“Five shillings and eleven pence!”

“So if you subtract three pence from five shillings and eleven pence, you get—?”

“Daddy, Toni is climbing the wall.”

Miss Lancaster, distracted by the arithmetic lesson, had also failed to notice the little girl, who had tucked her dress into her bloomers and scaled the bookshelf in the Natural History section as far up as Alpine Flora and Fauna.

“Good Lord, I leave you alone for thirty seconds!” said her father, who’d dashed over to rescue her. “No climbing, Toni! That’s very naughty. You could hurt yourself. And look, now you’ve torn your new dress—”

“Excuse me, I would like to pay for these books, please,” said a firm voice somewhere below the counter.

“Oh, I’m sorry,” said Miss Lancaster, leaning over to take the books and handful of coins from Davey. “Thank you, that’s the exact amount. Shall I wrap them for you?”

“No, thank you. I will put them in my bag.” Davey was carefully stowing them away in his satchel when his father came up, carrying the little girl.

“Give the book to the lady, please,” said the Devoted Father, rather wearily.

“No!” Toni clutched the book and shook her head. Then she suddenly changed her mind and thrust The Bunney-Fluffs’ Moving Day at Miss Lancaster, with a dazzling smile that showed off two new pearly teeth.

“Ah, a bunny book. How nice,” said Miss Lancaster blandly. “That will be 2/6, please. Shall I wrap it for you?”

“Put this in your bag, please, Davey,” said the Devoted Father. “Right! Have we got everything? Toni, where are your mittens? Let’s go or we’ll be late for tea. Remember, we’re going to see Elizabeth this afternoon.”

“Princess Elizabeth?” said Davey, and Miss Lancaster’s eyes widened.

“So we’ll be on our best behaviour, won’t we, Toni?”

“Bunny book,” said Toni.

“Yes, you can share your bunny book with her. I’m sure she’ll love that. Good afternoon,” he said, nodding to Miss Lancaster. “Terribly sorry about the mountaineering. Won’t happen again.” He herded the children out and the bell clanged behind them.

Miss Lancaster propped her elbow on the counter and her chin on her hand. She was considering getting some cushions for the children’s section and perhaps a Winnie-the-Pooh to sit on the windowsill. Her boss said they should not encourage children in the shop because they were noisy and smelly and had sticky fingers, but Miss Lancaster had pointed out that this also applied to a significant number of their grown-up customers. She very much enjoyed observing the various children who visited the bookshop and remained hopeful that one day, little Davey would let slip enough information to enable her to solve the mystery of the Devoted Father. In the meantime, she was going to put the kettle on. She was planning to have a nice cup of tea and an arrowroot biscuit. And then she had a box of Margery Allingham detective stories to sort through. Miss Lancaster really did adore her job.

© Michelle Cooper 2020

Funny Business: Conversations with Writers of Comedy

'Funny Business' by Leonard S Marcus“A joke isn’t a joke if you need to explain it,” says Leonard S. Marcus, who compiled and edited this series of interviews with authors of funny books for children. “Even so, the hidden clockwork of comedy has long been considered one of the great riddles of life.”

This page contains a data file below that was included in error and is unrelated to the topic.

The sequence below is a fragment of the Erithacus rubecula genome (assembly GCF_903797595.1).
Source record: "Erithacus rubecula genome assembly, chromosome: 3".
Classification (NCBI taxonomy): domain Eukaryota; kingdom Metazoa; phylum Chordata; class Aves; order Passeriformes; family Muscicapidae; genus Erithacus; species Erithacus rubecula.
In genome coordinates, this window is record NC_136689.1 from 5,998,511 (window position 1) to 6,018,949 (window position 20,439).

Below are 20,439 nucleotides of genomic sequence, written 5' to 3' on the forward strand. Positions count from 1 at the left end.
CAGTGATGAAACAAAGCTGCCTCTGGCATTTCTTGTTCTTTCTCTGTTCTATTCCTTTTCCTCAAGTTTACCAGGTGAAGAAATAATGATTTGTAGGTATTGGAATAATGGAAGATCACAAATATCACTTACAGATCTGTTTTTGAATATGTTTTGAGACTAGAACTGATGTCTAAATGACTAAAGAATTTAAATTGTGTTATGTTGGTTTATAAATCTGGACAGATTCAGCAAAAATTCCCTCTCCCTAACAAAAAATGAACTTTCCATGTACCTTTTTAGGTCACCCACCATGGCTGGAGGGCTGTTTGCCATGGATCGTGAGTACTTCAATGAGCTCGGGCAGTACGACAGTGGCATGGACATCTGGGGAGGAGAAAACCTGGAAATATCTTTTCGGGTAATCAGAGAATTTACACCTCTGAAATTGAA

When the world is literally on fire, being able to have a laugh now and then may be the only thing stopping us from succumbing to utter despair. I like reading funny books. In fact, all of my favourite books include some form of humour, however dry or subtle it might be. And while I don’t write comedies, my books do have amusing bits in them (or at least, I find them amusing). So I picked up this book at the library, eager to learn more about why and how humour works in books.

Funny Business: Conversations with Writers of Comedy includes authors whose work I love and find hilarious (Beverly Cleary, Carl Hiaasen, Hilary McKay, Judy Blume), authors I don’t find funny at all (Daniel Handler/Lemony Snicket1, Anne Fine), authors I’ve never heard of (Christopher Paul Curtis, Daniel Pinkwater) and authors I’ve heard of but haven’t gotten around to reading yet (Sharon Creech, Norton Juster). They discuss their childhood experiences with books and writing and comedy, how they write, and what they think about humour in their work and lives.

I was surprised at how many of these authors don’t plan their books before they start writing (or who claim they don’t plan), although nearly all of them discuss how much revision they do and how important reading is for writers. While there isn’t much about the “clockwork” of constructing a joke, there are lots of interesting insights into comedy. Sharon Creech, who has lived in America and Europe, thinks that the need for humour and the impulse to use it is “universal”, but feels that different nationalities have different senses of what is funny (“some being more wry or more subtle or pun-based, for instance”). I think this is true. Australian and British humour is often more self-deprecating than American humour, in my experience. I had an American editor ask me to change a bit in the first Montmaray book, in which my heroine was making fun of herself, because the editor felt this was a sign of low self-esteem and was sad rather than funny. (I also recall another American copy-editor who failed to see any humour in my joke about ‘were-chickens’ during a full moon and who thought that ‘Goat Husbandry for Pleasure and Profit’ was a real book — although that could be an individual-sense-of-humour thing and not an American thing.)